Working on the same technology, on the same project, on the same code – year over year – will inevitably make a developer strong, knowledgeable and something of a subject matter expert. However, being hyper-focused for such long stretches of time introduces a variety of risks to the developer and the project assignment, namely a potential loss of interest or worse – burnout.
To offset this personal risk at the same time increasing the likely personal productivity and results, I strongly believe and recommend that every developer have an Open Source side project (or two). Why take on additional work, you ask? In addition to the obvious benefits of delivering more back to your company and the community, a side project will inevitably boost a developer’s skills, up to his or her experiences, and expand their respective community network. On a personal level, becoming a key part of additional projects expands a person’s sense of belonging. After all, we all want to be a contributing teammate surrounded by like-minded passionate developers.
Having said that, I would like to share my personal insights – why I wanted to participate in a specific Magento Open Source project – the Magento PhpStorm plugin. I recognize every developer has their own motivations. The following are mine:
- My everyday work: as a developer, I need such a tool and I need it now. This might take a lot of time to wait for somebody else to write it for me.
- This project provides the possibility to work with the technologies unfamiliar to me before, such as Java, Gradle, and IntelliJ SDK.
- Love of the (developer) game. Said simply and quite candidly, I love Magento, I love PhpStorm. I really think these should work together…like a charm.
- This project is freaking interesting and has proven to be a great pleasure to work on together with brilliant minds from around the globe.
What is Magento PhpStorm for a Magento developer
Magento PhpStorm is a plugin compatible with IntelliJ IDEA Ultimate and PhpStorm IDE – most common working environments for Magento developers. This plugin is written to enhance the Magento development experience. In layman’s terms, a developer’s standard routine consists of repetitive operations that could be automated with IDE… this is exactly the purpose this plugin serves.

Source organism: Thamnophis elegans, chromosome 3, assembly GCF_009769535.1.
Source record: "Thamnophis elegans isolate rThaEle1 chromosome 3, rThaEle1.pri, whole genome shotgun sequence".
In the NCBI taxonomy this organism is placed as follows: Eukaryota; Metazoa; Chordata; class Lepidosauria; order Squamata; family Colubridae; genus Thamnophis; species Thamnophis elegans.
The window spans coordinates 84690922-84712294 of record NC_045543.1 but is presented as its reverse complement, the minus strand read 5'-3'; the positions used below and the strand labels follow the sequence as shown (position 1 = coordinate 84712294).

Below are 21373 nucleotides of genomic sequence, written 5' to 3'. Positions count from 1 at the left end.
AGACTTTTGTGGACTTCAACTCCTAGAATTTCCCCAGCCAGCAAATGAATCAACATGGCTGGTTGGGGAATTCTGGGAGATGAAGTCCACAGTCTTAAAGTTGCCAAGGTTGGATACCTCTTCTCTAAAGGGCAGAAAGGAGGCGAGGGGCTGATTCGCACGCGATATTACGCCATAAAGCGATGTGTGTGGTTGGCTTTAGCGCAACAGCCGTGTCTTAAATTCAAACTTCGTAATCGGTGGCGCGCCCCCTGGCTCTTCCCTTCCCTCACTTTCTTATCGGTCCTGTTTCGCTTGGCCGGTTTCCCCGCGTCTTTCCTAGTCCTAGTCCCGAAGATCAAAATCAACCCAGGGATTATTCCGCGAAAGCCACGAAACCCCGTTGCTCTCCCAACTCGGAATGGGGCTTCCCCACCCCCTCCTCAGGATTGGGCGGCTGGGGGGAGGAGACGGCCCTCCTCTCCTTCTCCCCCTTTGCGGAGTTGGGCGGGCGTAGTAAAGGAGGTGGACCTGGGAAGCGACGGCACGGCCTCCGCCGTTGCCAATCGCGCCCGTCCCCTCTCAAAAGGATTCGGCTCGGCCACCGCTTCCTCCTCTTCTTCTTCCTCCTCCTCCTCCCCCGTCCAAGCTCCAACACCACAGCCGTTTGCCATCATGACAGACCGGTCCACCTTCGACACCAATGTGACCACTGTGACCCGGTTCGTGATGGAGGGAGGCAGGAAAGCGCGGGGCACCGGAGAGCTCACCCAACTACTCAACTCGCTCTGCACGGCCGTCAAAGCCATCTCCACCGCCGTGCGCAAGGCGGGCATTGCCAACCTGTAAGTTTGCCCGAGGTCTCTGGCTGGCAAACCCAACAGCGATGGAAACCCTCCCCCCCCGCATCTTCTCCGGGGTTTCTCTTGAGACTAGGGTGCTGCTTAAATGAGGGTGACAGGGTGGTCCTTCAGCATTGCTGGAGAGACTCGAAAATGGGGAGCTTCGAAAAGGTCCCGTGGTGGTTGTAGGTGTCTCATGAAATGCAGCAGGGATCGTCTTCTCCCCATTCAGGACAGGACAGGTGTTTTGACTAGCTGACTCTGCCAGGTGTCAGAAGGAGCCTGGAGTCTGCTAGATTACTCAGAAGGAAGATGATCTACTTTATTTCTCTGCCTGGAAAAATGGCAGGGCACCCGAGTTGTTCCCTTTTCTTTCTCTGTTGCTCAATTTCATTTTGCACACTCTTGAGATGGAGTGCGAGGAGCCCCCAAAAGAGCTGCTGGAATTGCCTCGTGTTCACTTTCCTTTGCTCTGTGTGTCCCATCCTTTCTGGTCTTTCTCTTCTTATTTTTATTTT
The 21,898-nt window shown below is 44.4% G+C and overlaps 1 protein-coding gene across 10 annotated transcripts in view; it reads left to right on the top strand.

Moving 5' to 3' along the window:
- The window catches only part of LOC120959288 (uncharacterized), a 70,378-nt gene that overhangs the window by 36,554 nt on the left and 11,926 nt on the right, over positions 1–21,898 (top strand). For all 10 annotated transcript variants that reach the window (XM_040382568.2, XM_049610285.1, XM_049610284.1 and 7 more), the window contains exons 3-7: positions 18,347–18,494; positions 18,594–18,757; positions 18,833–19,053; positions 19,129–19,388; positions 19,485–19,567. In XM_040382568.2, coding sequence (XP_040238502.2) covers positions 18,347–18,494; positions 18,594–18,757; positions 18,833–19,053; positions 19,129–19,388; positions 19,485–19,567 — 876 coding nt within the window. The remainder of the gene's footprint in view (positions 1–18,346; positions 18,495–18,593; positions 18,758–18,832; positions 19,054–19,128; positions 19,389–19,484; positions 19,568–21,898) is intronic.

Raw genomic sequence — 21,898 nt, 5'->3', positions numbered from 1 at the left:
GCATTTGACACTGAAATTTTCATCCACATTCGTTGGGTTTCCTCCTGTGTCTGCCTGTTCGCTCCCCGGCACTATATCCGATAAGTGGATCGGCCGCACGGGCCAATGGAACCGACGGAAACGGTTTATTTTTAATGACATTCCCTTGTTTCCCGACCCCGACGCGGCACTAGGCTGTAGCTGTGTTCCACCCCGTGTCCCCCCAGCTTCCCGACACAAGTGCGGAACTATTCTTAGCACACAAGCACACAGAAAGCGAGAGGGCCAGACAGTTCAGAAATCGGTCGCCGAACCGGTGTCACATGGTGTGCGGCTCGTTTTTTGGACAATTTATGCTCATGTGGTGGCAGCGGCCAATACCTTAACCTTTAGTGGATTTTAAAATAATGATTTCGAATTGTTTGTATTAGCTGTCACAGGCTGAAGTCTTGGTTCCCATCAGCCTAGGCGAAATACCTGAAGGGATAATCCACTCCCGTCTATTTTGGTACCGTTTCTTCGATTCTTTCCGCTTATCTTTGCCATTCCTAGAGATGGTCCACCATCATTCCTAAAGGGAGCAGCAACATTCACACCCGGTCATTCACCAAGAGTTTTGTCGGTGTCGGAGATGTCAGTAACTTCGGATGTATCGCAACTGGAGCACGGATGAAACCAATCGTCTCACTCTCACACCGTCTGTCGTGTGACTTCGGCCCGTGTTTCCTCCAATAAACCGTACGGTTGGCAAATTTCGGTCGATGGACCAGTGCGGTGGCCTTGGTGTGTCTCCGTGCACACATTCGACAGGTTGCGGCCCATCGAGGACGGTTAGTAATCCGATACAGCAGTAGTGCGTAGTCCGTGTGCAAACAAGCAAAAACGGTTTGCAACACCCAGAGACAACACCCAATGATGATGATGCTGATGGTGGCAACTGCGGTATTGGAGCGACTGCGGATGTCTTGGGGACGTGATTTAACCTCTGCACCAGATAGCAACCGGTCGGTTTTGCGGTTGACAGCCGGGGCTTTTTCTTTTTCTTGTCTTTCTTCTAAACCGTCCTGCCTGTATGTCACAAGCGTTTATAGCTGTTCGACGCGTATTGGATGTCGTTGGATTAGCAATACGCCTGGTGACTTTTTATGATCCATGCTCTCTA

The tool is being written by the Magento community; each of the authors is an experienced Magento developer. Working on the plugin provides a unique possibility to take this experience and turn it into useful features.
What has been done regarding new features
For the first release, we have added a bunch of new features. The plugin had no inspections in the previous version, we added 4 of them. Each inspection warns a developer about possible issues in code. Here is the example of the plugin declaration inspection:
Along with inspections, there have been added several actions for making common Magento customizations. One of them is creating a plugin method and di.xml declaration from the context menu after right-clicking on a class public method:
Moreover, we have added new reference navigation and completion for MFTF and RequireJs, line markers for GraphQl, and many more.
The full list of the new features is described in the project wiki.
What has been done regarding project infrastructure?
Project infrastructure has been enriched with the following:
- partial test coverage for new and old features
- configuration for Gradle task runner
- CI for running tests on each PR using GitHub workflow
- templates for the pull request, bug report and feature request
- description of features on the wiki page
- mechanism of releasing alpha and stable versions using GitHub workflow
- project milestones
- a pretty big backlog
- project boards for convenient work with the issues
We are planning to:
- add Magento version related features
- setup code style check
- add features related to Magento frontend (custom themes support, etc.)
- extend test coverage
- make refactoring of coupled parts of code
…and this list will be extended according to the needs of the community.
Thanks for all community members who have contributed to the release 1.0.0:
Vasilii Burlacu, Roman Glushko, Eduard Chitoraga, Max Mezhensky, Yaroslav Rogoza, Andrew Chornij, Shankar Konar, Alexander Shkurko, Bohdan Harniuk
Last but certainly not least, this project would not be nearly as successful without Magento’s mentor support, specifically Lena Orobei, Valerii Naida, and IntelliJ guru Jakub Chrzanowski.